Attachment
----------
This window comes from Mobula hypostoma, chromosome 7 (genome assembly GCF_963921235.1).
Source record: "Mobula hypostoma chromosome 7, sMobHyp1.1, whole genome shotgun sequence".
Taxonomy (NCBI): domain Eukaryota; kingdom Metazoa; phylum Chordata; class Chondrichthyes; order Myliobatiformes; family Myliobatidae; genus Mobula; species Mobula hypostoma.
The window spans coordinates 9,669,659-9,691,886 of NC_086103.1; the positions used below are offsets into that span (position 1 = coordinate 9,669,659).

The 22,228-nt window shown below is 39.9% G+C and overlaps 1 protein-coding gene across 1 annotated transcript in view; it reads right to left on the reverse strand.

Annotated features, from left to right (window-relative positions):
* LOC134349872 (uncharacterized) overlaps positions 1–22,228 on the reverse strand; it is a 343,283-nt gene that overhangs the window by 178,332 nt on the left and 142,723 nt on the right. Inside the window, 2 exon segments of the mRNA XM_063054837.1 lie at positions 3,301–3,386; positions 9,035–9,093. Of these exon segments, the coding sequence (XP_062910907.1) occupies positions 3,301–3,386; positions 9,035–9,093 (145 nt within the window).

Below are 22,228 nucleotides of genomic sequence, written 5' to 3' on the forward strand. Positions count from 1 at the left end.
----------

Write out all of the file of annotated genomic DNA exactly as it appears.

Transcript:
This window comes from Mobula hypostoma, chromosome 7 (genome assembly GCF_963921235.1).
Source record: "Mobula hypostoma chromosome 7, sMobHyp1.1, whole genome shotgun sequence".
Taxonomy (NCBI): domain Eukaryota; kingdom Metazoa; phylum Chordata; class Chondrichthyes; order Myliobatiformes; family Myliobatidae; genus Mobula; species Mobula hypostoma.
The window spans coordinates 9,669,659-9,691,886 of NC_086103.1; the positions used below are offsets into that span (position 1 = coordinate 9,669,659).

The 22,228-nt window shown below is 39.9% G+C and overlaps 1 protein-coding gene across 1 annotated transcript in view; it reads right to left on the reverse strand.

Annotated features, from left to right (window-relative positions):
* LOC134349872 (uncharacterized) overlaps positions 1–22,228 on the reverse strand; it is a 343,283-nt gene that overhangs the window by 178,332 nt on the left and 142,723 nt on the right. Inside the window, 2 exon segments of the mRNA XM_063054837.1 lie at positions 3,301–3,386; positions 9,035–9,093. Of these exon segments, the coding sequence (XP_062910907.1) occupies positions 3,301–3,386; positions 9,035–9,093 (145 nt within the window).

Below are 22,228 nucleotides of genomic sequence, written 5' to 3' on the forward strand. Positions count from 1 at the left end.